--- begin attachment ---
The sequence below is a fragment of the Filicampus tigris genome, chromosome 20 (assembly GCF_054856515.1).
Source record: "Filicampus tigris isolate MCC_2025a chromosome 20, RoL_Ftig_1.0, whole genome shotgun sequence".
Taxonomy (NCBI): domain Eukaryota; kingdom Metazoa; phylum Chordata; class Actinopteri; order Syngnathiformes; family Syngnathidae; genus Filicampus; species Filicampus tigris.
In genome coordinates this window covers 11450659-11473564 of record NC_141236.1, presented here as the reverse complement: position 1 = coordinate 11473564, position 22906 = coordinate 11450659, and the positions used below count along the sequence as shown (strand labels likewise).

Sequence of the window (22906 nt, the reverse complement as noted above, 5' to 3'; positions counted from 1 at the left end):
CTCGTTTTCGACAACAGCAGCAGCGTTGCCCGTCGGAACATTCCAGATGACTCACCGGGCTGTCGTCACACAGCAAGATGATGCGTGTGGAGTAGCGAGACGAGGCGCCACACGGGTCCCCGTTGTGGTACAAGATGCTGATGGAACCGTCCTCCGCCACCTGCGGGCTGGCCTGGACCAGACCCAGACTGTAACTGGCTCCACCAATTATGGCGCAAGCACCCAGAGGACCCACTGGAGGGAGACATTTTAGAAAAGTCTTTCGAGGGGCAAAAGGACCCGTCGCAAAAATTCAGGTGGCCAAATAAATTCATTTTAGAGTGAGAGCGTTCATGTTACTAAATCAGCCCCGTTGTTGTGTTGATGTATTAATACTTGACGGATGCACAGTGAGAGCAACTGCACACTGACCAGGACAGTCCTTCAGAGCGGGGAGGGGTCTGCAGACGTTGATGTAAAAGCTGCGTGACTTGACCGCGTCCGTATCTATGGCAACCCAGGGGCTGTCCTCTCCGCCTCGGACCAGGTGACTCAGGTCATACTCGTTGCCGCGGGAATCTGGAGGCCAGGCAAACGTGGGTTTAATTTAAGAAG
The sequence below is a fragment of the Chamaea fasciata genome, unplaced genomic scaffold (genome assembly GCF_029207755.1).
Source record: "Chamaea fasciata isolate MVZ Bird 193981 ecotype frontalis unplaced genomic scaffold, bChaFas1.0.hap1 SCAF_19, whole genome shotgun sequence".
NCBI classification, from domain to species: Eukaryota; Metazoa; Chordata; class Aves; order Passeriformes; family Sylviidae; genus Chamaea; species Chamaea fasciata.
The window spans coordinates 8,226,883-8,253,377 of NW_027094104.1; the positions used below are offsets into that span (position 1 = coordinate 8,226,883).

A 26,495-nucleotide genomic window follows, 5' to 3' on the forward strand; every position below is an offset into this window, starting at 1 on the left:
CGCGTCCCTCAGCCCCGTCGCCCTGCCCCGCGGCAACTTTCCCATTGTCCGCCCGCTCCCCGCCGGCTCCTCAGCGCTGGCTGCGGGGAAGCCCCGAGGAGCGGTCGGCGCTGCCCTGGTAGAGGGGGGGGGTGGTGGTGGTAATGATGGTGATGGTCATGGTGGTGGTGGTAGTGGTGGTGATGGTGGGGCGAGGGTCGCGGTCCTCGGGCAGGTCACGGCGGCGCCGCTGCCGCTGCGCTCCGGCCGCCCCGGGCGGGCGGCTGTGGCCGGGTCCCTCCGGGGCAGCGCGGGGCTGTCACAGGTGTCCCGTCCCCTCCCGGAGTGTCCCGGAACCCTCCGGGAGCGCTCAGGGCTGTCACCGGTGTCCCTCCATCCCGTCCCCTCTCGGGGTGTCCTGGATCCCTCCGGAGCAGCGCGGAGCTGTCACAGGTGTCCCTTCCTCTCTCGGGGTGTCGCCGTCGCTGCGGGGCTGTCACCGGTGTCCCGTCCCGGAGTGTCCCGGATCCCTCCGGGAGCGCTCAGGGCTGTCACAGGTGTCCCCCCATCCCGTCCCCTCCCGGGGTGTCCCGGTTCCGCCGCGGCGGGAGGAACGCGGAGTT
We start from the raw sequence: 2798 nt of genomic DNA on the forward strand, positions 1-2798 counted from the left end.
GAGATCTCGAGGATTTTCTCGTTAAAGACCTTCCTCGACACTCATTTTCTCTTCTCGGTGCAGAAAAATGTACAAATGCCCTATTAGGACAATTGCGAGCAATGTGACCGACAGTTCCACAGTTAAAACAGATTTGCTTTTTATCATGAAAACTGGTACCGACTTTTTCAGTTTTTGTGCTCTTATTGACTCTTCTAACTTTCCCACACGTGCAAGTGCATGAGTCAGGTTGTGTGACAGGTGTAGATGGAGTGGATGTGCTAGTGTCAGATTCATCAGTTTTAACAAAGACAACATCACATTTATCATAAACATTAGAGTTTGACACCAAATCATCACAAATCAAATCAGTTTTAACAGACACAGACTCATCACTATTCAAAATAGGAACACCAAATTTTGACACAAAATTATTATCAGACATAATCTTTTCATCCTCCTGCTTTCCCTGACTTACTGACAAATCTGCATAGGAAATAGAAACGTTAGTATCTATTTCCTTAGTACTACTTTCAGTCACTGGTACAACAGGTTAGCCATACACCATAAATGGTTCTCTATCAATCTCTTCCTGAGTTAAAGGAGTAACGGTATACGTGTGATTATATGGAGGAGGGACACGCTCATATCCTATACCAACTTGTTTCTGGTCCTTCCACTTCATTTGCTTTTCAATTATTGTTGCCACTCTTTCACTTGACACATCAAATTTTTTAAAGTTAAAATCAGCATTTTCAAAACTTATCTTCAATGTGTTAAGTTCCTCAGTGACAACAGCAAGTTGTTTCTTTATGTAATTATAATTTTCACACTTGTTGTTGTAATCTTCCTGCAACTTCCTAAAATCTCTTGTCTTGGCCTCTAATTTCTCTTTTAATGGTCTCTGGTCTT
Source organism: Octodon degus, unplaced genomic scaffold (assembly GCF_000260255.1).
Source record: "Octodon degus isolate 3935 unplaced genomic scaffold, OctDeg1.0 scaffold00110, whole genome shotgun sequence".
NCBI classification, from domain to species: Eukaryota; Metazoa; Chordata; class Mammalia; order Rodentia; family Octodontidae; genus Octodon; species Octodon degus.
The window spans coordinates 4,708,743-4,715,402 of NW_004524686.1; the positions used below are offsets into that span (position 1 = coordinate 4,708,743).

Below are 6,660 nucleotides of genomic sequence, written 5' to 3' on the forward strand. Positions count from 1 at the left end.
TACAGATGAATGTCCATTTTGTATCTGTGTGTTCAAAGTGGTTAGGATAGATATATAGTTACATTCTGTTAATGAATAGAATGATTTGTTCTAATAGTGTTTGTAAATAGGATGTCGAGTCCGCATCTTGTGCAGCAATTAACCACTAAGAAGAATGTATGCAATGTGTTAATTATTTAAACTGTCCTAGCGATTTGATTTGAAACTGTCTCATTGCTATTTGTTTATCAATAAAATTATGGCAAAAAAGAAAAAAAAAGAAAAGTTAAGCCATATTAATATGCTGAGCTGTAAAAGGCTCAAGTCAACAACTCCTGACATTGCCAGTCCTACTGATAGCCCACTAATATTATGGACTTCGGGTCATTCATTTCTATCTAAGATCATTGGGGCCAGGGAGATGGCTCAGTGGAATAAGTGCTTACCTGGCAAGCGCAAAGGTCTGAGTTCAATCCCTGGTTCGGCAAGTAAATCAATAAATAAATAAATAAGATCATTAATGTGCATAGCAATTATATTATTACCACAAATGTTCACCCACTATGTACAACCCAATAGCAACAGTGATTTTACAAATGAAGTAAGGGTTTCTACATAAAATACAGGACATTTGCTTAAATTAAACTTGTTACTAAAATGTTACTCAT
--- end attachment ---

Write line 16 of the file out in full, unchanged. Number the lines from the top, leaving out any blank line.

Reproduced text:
Source record: "Octodon degus isolate 3935 unplaced genomic scaffold, OctDeg1.0 scaffold00110, whole genome shotgun sequence".